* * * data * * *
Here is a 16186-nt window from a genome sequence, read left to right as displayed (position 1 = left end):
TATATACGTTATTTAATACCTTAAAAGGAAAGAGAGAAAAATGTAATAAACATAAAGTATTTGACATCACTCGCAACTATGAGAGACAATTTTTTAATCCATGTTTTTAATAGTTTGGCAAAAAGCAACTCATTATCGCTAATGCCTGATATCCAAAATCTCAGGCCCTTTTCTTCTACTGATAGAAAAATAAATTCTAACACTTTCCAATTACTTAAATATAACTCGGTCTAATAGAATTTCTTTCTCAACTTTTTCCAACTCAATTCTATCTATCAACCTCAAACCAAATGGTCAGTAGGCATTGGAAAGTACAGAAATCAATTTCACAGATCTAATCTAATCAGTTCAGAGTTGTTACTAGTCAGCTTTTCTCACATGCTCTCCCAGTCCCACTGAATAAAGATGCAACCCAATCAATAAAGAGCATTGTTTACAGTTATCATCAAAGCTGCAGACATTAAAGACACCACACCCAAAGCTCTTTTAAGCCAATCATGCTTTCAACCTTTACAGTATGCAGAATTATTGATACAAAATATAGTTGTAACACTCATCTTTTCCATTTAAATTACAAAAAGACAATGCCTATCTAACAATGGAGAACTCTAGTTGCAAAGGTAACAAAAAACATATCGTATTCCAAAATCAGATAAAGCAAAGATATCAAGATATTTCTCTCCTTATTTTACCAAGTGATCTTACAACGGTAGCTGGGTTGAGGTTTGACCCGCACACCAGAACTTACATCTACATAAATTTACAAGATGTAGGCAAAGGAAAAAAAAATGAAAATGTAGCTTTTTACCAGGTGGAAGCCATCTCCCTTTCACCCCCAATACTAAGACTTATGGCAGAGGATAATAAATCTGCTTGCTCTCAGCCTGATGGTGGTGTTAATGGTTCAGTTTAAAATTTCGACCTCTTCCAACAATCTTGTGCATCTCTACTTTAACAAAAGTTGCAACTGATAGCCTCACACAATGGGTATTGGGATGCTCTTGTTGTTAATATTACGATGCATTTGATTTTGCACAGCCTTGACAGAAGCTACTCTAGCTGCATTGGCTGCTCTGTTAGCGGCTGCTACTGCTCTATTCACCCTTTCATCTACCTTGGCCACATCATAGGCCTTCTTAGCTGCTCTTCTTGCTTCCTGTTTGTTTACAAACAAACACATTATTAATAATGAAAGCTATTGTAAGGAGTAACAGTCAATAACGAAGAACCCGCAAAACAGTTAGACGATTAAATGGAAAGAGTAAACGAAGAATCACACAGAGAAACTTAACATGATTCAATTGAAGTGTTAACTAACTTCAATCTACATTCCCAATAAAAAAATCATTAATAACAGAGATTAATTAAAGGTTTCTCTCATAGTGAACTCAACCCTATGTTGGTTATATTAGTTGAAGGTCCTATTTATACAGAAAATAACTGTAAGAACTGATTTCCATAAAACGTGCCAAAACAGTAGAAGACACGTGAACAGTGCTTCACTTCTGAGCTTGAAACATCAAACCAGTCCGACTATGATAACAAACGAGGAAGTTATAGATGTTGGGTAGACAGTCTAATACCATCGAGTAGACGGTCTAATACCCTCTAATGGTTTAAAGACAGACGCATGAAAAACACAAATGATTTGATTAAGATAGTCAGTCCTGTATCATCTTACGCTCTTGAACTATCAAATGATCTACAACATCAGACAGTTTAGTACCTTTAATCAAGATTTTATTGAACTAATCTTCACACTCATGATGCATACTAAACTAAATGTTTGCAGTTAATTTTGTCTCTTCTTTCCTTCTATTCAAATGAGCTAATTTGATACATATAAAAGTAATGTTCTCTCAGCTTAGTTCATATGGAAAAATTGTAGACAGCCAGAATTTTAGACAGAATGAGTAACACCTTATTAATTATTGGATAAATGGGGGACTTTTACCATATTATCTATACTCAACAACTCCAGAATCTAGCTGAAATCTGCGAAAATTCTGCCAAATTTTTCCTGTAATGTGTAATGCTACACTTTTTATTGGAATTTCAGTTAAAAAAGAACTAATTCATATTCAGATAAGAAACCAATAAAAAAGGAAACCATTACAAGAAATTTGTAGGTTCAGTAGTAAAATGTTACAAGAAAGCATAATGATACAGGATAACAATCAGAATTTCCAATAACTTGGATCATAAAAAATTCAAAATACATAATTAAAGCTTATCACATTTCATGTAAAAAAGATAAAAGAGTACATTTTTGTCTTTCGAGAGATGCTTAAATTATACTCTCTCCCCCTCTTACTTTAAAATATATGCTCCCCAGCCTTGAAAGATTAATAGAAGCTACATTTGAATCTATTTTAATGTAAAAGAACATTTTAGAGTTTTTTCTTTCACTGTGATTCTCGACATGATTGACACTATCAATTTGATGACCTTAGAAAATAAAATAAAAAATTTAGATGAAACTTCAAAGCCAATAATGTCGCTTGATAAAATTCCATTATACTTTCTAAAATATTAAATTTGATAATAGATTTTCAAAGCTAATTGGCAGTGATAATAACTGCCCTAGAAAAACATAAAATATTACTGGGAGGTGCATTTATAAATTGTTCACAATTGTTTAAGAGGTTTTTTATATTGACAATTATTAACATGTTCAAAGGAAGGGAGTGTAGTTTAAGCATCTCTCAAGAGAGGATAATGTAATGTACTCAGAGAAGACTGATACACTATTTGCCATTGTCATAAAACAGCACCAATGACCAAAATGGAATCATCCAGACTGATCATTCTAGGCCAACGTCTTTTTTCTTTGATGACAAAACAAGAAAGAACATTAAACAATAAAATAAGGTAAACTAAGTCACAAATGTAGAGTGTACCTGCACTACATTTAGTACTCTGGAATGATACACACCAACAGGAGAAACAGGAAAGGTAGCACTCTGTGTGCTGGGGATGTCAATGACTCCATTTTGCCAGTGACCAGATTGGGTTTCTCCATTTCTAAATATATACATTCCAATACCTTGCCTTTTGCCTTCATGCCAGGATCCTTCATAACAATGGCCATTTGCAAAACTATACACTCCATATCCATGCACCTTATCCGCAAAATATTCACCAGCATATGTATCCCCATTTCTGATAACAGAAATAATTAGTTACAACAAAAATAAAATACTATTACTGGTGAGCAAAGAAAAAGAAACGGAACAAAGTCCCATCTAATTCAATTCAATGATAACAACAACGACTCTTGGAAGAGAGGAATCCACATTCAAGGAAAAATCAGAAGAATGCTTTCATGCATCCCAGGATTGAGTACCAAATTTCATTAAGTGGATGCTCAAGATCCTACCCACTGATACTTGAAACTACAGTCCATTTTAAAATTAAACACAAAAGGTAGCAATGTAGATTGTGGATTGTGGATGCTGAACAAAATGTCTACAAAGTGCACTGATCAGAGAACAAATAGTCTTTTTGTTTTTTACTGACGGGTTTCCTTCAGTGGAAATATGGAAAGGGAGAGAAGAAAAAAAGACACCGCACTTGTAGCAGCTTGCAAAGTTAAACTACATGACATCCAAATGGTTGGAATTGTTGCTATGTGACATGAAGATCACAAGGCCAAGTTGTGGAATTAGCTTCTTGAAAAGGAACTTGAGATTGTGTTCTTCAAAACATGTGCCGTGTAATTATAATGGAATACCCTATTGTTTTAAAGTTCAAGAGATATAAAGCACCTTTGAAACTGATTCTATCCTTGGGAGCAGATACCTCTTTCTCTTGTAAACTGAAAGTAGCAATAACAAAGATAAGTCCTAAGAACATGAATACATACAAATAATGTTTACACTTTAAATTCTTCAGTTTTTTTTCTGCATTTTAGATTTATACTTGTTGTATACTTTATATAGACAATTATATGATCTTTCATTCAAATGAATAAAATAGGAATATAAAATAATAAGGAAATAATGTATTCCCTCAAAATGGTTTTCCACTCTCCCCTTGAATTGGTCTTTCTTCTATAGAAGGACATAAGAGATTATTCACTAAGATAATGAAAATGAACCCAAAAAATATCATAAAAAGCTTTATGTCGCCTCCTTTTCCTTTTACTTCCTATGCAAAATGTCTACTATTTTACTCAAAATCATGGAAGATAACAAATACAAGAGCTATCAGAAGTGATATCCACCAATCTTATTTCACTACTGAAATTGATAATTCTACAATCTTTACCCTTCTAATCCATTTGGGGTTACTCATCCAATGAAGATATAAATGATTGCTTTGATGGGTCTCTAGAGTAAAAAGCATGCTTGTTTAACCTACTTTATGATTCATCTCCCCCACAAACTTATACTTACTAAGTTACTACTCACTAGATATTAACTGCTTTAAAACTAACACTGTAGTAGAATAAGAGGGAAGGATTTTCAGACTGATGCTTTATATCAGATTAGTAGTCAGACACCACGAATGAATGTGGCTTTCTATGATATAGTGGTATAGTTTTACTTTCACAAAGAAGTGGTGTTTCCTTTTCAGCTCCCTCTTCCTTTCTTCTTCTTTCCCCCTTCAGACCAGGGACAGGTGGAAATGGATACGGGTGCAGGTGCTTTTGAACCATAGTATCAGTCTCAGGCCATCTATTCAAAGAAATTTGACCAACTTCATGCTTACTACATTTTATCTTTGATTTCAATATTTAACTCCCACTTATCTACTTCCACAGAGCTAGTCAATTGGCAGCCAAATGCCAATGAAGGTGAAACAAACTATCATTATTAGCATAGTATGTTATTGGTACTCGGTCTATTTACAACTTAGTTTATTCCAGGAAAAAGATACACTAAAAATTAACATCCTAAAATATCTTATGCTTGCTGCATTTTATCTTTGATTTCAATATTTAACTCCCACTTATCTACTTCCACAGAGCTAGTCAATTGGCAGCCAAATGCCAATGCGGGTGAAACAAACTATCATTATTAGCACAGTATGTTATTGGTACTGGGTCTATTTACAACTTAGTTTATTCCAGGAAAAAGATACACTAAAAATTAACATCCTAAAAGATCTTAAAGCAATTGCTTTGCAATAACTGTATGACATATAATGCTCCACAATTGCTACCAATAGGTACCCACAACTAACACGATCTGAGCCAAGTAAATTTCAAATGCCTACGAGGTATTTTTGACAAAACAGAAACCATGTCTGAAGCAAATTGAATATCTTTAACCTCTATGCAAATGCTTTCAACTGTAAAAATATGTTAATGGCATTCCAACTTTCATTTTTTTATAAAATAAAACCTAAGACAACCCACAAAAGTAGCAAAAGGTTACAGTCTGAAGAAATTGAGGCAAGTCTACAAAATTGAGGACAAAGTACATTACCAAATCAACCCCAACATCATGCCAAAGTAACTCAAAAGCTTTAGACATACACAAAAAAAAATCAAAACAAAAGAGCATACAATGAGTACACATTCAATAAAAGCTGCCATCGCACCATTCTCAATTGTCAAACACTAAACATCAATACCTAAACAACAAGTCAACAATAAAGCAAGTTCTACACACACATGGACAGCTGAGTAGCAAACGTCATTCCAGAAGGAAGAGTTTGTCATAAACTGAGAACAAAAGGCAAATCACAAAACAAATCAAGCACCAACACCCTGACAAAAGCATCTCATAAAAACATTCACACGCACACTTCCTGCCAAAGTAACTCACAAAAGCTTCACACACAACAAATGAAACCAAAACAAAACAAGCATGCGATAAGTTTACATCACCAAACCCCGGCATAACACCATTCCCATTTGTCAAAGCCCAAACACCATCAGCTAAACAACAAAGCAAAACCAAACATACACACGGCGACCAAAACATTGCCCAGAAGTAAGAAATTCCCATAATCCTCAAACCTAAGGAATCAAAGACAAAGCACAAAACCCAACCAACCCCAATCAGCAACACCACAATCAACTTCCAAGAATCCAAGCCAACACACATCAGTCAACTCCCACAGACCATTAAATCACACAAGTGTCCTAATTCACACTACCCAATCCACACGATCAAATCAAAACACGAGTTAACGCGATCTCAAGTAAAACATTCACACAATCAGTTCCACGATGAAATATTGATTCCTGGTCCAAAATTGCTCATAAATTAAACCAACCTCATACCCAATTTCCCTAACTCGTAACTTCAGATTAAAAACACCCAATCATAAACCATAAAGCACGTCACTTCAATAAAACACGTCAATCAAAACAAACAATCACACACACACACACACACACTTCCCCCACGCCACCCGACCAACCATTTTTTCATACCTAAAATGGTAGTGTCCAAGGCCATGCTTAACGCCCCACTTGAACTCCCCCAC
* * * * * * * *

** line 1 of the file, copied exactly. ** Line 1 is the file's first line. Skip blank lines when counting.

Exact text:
Here is a 16186-nt window from a genome sequence, read left to right as displayed (position 1 = left end):